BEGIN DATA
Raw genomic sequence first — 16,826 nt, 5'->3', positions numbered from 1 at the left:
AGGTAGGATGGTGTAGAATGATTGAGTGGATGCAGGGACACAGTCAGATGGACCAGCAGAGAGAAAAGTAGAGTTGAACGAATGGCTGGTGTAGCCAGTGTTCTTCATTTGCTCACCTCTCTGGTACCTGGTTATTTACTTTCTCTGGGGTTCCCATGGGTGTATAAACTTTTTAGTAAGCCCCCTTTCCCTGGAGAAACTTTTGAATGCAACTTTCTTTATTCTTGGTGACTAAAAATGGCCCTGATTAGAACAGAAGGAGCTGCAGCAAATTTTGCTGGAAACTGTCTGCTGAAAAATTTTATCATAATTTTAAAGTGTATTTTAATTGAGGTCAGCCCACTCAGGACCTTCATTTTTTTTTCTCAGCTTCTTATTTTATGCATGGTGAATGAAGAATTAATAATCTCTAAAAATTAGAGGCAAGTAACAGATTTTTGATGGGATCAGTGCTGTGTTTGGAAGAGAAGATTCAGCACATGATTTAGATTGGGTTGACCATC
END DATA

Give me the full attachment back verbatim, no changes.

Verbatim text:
Raw genomic sequence first — 16,826 nt, 5'->3', positions numbered from 1 at the left:
AGGTAGGATGGTGTAGAATGATTGAGTGGATGCAGGGACACAGTCAGATGGACCAGCAGAGAGAAAAGTAGAGTTGAACGAATGGCTGGTGTAGCCAGTGTTCTTCATTTGCTCACCTCTCTGGTACCTGGTTATTTACTTTCTCTGGGGTTCCCATGGGTGTATAAACTTTTTAGTAAGCCCCCTTTCCCTGGAGAAACTTTTGAATGCAACTTTCTTTATTCTTGGTGACTAAAAATGGCCCTGATTAGAACAGAAGGAGCTGCAGCAAATTTTGCTGGAAACTGTCTGCTGAAAAATTTTATCATAATTTTAAAGTGTATTTTAATTGAGGTCAGCCCACTCAGGACCTTCATTTTTTTTTCTCAGCTTCTTATTTTATGCATGGTGAATGAAGAATTAATAATCTCTAAAAATTAGAGGCAAGTAACAGATTTTTGATGGGATCAGTGCTGTGTTTGGAAGAGAAGATTCAGCACATGATTTAGATTGGGTTGACCATC